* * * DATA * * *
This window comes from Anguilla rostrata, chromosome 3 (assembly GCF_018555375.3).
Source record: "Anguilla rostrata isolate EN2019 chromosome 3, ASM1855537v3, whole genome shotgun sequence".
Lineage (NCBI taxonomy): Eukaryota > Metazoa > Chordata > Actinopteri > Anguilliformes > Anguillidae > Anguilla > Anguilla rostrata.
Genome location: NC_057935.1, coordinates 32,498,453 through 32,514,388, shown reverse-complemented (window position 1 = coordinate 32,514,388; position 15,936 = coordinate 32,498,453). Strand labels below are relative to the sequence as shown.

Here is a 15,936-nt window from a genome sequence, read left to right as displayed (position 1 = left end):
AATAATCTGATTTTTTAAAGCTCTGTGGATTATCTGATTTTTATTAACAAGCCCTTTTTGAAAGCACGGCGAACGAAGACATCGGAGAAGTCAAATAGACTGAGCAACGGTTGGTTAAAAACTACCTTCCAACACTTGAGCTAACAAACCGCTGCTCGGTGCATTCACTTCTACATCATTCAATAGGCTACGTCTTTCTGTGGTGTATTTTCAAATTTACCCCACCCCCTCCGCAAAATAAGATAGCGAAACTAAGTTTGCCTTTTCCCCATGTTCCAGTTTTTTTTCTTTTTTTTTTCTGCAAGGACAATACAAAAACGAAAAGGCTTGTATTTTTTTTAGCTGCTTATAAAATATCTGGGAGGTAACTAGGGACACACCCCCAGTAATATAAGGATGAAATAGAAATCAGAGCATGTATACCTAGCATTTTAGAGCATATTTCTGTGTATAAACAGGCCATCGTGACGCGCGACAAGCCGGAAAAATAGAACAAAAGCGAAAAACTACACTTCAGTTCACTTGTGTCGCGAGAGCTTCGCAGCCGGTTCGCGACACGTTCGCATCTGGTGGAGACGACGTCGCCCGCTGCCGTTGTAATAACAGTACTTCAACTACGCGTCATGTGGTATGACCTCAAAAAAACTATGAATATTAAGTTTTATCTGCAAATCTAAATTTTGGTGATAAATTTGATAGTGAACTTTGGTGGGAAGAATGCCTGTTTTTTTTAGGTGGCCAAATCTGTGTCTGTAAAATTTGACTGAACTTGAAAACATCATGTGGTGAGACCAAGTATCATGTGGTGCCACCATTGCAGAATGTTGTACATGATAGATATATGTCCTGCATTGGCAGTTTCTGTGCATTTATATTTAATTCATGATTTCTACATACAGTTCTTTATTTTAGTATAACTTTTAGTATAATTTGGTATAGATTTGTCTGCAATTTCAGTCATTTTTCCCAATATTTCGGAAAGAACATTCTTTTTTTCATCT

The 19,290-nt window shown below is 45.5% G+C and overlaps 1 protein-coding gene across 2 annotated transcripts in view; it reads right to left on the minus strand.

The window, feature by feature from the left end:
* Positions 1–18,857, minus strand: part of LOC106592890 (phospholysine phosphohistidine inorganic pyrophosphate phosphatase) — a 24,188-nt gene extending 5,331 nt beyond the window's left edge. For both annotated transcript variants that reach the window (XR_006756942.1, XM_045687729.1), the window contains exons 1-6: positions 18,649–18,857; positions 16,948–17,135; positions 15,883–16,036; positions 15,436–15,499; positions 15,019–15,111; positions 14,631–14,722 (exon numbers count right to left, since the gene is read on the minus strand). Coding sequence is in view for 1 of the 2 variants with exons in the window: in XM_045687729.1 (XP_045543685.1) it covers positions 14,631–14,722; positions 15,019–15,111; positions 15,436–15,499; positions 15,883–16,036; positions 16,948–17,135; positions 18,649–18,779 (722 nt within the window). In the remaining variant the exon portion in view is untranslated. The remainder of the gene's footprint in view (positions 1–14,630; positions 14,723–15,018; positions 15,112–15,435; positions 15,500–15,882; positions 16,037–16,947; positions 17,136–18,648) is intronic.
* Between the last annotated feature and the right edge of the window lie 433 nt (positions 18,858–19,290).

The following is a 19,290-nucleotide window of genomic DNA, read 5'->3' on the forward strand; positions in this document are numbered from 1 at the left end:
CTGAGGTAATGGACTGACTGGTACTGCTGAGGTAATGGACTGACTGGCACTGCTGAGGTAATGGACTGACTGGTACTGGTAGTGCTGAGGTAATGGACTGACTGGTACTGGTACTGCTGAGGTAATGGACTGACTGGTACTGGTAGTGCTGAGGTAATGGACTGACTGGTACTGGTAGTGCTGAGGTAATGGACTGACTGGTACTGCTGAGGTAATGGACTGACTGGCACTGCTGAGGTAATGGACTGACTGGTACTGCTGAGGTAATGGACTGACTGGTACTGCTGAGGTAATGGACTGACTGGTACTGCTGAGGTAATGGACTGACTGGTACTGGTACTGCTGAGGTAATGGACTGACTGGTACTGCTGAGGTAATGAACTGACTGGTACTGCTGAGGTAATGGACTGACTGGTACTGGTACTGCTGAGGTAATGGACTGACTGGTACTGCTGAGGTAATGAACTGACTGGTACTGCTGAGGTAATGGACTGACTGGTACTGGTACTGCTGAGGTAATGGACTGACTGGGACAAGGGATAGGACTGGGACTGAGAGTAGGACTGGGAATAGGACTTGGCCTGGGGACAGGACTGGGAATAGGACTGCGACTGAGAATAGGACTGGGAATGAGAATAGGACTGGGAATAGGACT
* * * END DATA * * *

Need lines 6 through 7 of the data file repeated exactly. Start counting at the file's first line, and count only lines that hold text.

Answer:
AATAATCTGATTTTTTAAAGCTCTGTGGATTATCTGATTTTTATTAACAAGCCCTTTTTGAAAGCACGGCGAACGAAGACATCGGAGAAGTCAAATAGACTGAGCAACGGTTGGTTAAAAACTACCTTCCAACACTTGAGCTAACAAACCGCTGCTCGGTGCATTCACTTCTACATCATTCAATAGGCTACGTCTTTCTGTGGTGTATTTTCAAATTTACCCCACCCCCTCCGCAAAATAAGATAGCGAAACTAAGTTTGCCTTTTCCCCATGTTCCAGTTTTTTTTCTTTTTTTTTTCTGCAAGGACAATACAAAAACGAAAAGGCTTGTATTTTTTTTAGCTGCTTATAAAATATCTGGGAGGTAACTAGGGACACACCCCCAGTAATATAAGGATGAAATAGAAATCAGAGCATGTATACCTAGCATTTTAGAGCATATTTCTGTGTATAAACAGGCCATCGTGACGCGCGACAAGCCGGAAAAATAGAACAAAAGCGAAAAACTACACTTCAGTTCACTTGTGTCGCGAGAGCTTCGCAGCCGGTTCGCGACACGTTCGCATCTGGTGGAGACGACGTCGCCCGCTGCCGTTGTAATAACAGTACTTCAACTACGCGTCATGTGGTATGACCTCAAAAAAACTATGAATATTAAGTTTTATCTGCAAATCTAAATTTTGGTGATAAATTTGATAGTGAACTTTGGTGGGAAGAATGCCTGTTTTTTTTAGGTGGCCAAATCTGTGTCTGTAAAATTTGACTGAACTTGAAAACATCATGTGGTGAGACCAAGTATCATGTGGTGCCACCATTGCAGAATGTTGTACATGATAGATATATGTCCTGCATTGGCAGTTTCTGTGCATTTATATTTAATTCATGATTTCTACATACAGTTCTTTATTTTAGTATAACTTTTAGTATAATTTGGTATAGATTTGTCTGCAATTTCAGTCATTTTTCCCAATATTTCGGAAAGAACATTCTTTTTTTCATCT

The 19,290-nt window shown below is 45.5% G+C and overlaps 1 protein-coding gene across 2 annotated transcripts in view; it reads right to left on the minus strand.